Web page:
"It's a big turnaround," Brorup said.
Most notable among U.S. equity gainers was the biggest of them all, the SPDR S&P 500 (SPY), which had the largest net outflows for the first half of the year. Now it's topping the charts for inflows, with close to $6 billion in September. The Vanguard S&P 500 ETF (VOO) was second in September flows, with close to $2 billion.
Top ETF asset classes in September
- U.S. equity: $9.35 billion
- U.S. fixed income: $8.85 billion
- International fixed income: $1 billion
Last quarter, international equity flows dwarfed all other ET asset classes, with $48 billion in flows, and the next highest inflows were in international fixed income, though at a "measly" $2 billion, Brorup said.
The data also shows the skittishness one would expect on the part of investors amid the high volatility, with the third-quarter take for U.S. equities, the leading asset class, less than half the second-quarter international equity ETF flows, at $19.5 billion. U.S. fixed income was the No. 1 gainer in the third quarter, with more than $21 billion in flows. International equity ETF flows sunk to $1 billion in the third quarter.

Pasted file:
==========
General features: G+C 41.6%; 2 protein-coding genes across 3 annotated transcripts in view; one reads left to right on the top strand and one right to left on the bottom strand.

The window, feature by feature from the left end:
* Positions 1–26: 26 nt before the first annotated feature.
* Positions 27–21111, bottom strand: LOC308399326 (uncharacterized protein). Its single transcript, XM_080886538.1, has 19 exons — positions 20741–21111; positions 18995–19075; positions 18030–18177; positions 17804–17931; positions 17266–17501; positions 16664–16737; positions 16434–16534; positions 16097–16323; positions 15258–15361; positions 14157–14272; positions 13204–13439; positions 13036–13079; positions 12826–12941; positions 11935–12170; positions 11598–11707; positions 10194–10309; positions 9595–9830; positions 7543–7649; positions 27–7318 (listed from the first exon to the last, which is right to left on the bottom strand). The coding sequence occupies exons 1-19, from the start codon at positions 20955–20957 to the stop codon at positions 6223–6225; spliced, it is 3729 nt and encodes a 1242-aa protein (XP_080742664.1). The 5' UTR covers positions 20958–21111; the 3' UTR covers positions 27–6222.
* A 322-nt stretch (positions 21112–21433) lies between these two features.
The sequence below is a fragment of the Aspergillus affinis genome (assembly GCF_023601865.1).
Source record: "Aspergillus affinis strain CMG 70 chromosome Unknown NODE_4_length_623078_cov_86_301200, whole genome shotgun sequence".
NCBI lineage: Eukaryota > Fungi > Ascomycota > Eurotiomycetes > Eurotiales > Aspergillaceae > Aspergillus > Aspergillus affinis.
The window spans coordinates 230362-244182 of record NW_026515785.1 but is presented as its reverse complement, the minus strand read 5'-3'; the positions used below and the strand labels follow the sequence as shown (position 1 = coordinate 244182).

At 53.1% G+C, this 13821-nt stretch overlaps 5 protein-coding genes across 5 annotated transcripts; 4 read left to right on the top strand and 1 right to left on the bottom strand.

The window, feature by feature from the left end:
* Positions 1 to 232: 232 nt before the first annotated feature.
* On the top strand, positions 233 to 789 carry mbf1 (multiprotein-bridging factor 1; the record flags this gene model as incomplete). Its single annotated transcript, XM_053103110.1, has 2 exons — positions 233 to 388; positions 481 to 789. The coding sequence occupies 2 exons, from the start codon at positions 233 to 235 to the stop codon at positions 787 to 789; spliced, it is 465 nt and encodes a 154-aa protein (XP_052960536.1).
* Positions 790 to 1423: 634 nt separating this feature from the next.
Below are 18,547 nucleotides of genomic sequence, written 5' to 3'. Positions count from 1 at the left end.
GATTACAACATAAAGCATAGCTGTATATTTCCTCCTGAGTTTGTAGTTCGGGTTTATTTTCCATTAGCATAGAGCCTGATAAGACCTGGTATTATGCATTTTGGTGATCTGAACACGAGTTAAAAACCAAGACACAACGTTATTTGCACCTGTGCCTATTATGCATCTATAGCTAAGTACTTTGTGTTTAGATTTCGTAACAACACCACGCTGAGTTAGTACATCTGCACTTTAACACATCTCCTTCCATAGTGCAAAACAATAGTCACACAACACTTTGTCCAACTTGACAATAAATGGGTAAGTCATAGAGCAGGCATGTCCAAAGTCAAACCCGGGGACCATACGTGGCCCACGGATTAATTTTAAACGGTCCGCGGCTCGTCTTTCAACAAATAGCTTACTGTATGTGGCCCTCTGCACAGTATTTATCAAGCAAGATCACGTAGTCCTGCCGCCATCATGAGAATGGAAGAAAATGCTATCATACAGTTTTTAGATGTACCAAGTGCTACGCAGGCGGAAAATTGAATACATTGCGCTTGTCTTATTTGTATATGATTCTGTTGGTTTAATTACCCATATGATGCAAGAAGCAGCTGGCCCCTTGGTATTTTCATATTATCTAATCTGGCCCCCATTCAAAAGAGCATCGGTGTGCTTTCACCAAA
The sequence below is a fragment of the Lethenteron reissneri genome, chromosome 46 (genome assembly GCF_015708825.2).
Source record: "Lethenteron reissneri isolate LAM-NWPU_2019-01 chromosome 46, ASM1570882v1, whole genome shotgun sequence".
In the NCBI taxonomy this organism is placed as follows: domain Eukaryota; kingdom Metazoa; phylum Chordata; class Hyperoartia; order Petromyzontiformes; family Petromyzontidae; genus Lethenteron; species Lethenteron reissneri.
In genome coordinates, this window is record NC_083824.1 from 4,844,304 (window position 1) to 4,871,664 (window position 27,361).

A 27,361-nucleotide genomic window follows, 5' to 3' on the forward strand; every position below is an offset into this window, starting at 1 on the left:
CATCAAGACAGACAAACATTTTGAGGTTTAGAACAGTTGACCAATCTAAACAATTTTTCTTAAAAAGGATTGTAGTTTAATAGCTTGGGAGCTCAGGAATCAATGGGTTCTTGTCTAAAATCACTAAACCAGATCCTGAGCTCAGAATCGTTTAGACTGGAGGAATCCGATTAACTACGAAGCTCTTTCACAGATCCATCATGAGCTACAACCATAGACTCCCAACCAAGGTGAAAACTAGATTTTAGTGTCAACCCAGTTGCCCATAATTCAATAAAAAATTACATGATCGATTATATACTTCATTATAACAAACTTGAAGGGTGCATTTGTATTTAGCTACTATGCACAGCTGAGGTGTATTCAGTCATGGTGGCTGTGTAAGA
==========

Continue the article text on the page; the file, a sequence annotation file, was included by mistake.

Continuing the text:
Todd Rosenbluth, director of ETF and mutual fund research, S&P Capital IQ Global Markets Intelligence, agreed that despite a down performance for U.S. equities, the significant inflows, particularly for large caps, is the most interesting shift in recent ETF investing.